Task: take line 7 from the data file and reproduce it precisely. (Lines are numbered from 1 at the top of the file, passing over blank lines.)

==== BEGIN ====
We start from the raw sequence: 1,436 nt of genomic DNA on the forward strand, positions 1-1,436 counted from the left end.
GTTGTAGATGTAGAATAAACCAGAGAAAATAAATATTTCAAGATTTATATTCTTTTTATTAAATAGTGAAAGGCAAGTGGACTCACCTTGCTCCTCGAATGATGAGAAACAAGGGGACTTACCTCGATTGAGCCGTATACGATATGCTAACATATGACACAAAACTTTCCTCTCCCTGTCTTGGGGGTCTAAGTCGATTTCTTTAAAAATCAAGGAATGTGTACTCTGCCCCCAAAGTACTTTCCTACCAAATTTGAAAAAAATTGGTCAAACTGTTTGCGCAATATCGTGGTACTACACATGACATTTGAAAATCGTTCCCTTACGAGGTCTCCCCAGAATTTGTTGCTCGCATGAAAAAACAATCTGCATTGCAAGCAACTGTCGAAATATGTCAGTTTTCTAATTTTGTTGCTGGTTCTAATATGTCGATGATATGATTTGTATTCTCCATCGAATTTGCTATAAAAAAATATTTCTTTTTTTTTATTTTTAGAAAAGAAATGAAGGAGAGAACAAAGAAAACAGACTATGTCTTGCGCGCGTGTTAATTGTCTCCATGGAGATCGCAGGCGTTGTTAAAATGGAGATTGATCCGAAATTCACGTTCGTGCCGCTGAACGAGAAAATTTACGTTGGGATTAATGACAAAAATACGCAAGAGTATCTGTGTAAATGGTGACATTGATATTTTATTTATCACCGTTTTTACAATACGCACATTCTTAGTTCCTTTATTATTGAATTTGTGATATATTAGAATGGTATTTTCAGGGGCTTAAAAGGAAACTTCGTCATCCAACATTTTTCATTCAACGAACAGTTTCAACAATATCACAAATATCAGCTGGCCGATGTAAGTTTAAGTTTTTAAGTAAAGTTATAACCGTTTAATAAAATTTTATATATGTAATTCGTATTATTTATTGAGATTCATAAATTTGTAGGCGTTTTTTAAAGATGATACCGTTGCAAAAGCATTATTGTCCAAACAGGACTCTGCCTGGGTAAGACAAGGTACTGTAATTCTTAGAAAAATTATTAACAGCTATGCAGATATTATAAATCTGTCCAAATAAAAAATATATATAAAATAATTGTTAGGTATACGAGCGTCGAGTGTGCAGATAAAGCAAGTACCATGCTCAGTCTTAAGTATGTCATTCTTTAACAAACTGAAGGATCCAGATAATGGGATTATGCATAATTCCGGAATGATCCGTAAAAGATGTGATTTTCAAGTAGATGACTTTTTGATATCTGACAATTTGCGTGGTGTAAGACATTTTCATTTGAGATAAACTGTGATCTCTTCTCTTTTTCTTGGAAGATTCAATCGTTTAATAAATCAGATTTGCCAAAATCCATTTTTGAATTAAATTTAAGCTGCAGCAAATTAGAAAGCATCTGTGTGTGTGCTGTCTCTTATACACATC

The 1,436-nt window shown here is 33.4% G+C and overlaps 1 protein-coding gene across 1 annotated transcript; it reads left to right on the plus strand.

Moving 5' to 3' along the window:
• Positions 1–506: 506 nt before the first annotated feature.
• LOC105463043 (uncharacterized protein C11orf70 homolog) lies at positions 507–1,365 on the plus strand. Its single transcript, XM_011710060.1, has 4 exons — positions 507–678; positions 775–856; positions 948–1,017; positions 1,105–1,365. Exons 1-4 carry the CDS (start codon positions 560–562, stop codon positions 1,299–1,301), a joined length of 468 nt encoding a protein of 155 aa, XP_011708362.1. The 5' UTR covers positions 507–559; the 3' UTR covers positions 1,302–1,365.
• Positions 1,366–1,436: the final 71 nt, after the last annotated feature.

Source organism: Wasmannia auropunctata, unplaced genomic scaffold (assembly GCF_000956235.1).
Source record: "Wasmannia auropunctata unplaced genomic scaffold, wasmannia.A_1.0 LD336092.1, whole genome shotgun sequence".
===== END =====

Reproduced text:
• Positions 1,366–1,436: the final 71 nt, after the last annotated feature.